My negotiating skills are pretty lame. At an antiques show I once raved to a jewelry dealer about how great one of her pins was (it was amazing), and then remembered I had to bargain for it. Oops. Guess I’m no salesman.
My husband, on the other hand, could, as they say, sell ice to an eskimo. Scratch that. He would sell a truck load of self-washing solar-powered refrigeration units with ice dispensers built right in. It’s kind-of what he does.
And a few weeks ago I discovered it’s what our daughter does too.
You see, it’s fundraising time at school. (Isn’t it always? Do you get more than two weeks in between bouts of selling/buying cheap potpourri, candles, and car washes? Because we don’t). This time it was cookie dough and magazine subscriptions. And my daughter was excited. She came home from school completely jacked about the whole thing.
The school needed money to support the sports program and to help fund new computers for the library (not to mention the salaries of the few teachers that are even left). They needed the kids to get out and do their part, to work hard for their school. She was on board.
Besides that, if she sold enough stuff to bump her into the coveted third sphere of prizes (I can almost hear the washed-up radio announcer turned pitch man inciting the whole sweaty auditorium of teenagers) she could win a stuffed monkey alarm clock that you have to throw against the wall to shut off. Ahh, dare to dream.
So we went. With her in the lead, we took the next Saturday and canvassed the neighborhood. And it was completely her show. I was just security. You know, to steer clear of the house with the stinky old man who still answers the door in his underwear and to make sure she didn’t end up locked in some creepy basement for the next twenty years.
We had just knocked on the first door when my daughter turned to me, very deliberately, and said, “I know this house. The girl that lives here used to go to my school.” She nodded and squinted her blue eyes at me. “That’s good. I need you to compliment the hard wood floors.”
Before I could blink, let alone process her unexpectedly shrewd technique, an attractive middle-aged woman opened the door. As I listened to my daughter roll through her rehearsed, yet strangely casual schpeal, I couldn’t help but smile.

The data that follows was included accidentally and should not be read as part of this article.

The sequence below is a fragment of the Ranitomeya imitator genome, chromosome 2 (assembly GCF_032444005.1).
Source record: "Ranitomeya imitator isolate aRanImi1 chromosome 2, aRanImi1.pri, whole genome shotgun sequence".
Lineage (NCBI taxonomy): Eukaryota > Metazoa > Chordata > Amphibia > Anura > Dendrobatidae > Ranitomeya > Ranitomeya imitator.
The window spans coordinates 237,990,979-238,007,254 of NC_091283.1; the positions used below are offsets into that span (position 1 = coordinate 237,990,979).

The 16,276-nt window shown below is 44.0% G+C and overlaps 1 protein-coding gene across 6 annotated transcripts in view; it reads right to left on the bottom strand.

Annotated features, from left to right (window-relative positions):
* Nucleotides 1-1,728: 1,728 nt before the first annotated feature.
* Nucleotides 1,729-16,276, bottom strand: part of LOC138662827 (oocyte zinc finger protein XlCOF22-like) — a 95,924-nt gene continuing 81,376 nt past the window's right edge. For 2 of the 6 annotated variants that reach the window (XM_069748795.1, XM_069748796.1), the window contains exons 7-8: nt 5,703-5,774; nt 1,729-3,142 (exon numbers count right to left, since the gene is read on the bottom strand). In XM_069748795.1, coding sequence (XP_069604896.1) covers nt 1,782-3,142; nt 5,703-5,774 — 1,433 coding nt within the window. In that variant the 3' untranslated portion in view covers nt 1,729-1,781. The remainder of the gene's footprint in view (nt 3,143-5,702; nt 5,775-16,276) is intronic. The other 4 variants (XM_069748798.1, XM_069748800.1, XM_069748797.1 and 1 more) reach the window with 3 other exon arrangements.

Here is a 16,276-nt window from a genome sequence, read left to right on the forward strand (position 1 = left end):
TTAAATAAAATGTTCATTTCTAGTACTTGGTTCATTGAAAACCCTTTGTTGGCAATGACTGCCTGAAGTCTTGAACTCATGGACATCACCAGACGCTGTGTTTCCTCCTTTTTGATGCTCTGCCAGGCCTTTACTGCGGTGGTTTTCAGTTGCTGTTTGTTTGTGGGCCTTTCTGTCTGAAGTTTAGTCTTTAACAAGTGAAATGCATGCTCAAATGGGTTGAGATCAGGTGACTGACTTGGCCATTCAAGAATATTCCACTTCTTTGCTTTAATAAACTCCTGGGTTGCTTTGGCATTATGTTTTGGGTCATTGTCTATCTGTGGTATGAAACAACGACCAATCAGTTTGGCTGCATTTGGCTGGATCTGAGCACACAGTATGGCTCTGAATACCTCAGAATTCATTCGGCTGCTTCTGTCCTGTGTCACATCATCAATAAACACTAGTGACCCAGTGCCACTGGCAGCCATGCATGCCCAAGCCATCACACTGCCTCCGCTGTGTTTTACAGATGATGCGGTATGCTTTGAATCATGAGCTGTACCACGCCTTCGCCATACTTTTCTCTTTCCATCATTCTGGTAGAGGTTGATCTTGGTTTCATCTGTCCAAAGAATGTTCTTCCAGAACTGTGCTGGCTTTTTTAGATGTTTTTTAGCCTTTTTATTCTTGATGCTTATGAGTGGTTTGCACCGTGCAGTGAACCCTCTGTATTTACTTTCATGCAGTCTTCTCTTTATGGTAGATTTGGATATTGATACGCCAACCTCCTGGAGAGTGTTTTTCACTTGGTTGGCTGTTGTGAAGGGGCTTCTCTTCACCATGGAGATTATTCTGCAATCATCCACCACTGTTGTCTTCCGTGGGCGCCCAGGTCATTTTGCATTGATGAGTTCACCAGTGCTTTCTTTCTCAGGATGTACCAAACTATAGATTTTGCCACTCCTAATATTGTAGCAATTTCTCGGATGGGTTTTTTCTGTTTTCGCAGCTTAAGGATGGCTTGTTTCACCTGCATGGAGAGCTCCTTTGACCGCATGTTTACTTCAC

“Your floors are fantastic,” I said. “Wood is always so warm. I have to say, I’m a little jealous. We have tile.”
What can I say? They never had a chance. Two boxes of peanut butter cookies and three magazine renewals. I laughed, thinking it was a fluke. But then, I’m the girl who couldn’t bargain for a pin.
As we scoured the blocks, knocking on door after door, a pattern began to emerge. My daughter can sell stuff.
At one house, as we walked up the sidewalk, she whispered, “Play up the Buy Three, Plant a Tree deal.”
“What?” I asked.
She smirked and thumbed over her shoulder toward the driveway. Parked right beside us was a bright blue, very clean Prius. Nice.
At one house we headed to the door, picking our way through the wreckage of pink plastic Barbie cars, scattered crayons, Polly Pocket dolls and pastel chalk art. She knocked on the door and looked over at me. “This is a cookie house.” She was right. Double chocolate chip, if I remember.
One of my favorites was the place with the car in the driveway, sporting a faded yellow “Baby on Board” sign in the back window. “Hey! Let’s go there!” she said, pointing across the street. She raced over, a fresh bounce in her stride. “That sticker means they have kids,” she explained when I caught up. “And it’s all old and junk, so they’re probably three or four by now. They’ll want cookies too.” I almost felt sorry for the bedraggled mother as she signed up for four boxes of oatmeal raisin cookies, her two small boys racing back and forth between her legs the whole time.
It turned out to be a pretty good experience. I learned a lot. I now know that peanut allergies are more common than I ever knew, that my job on these missions is to “stand in front of the peep hole and smile,” and that my daughter has somehow inherited the ability to talk people out of their money.
Oh, and I’ve also learned what it’s like to wake up at 6:30 am to the high-pitched squeal of a mechanized howling monkey, followed by that oh-so-satisfying dull THUD through the wall.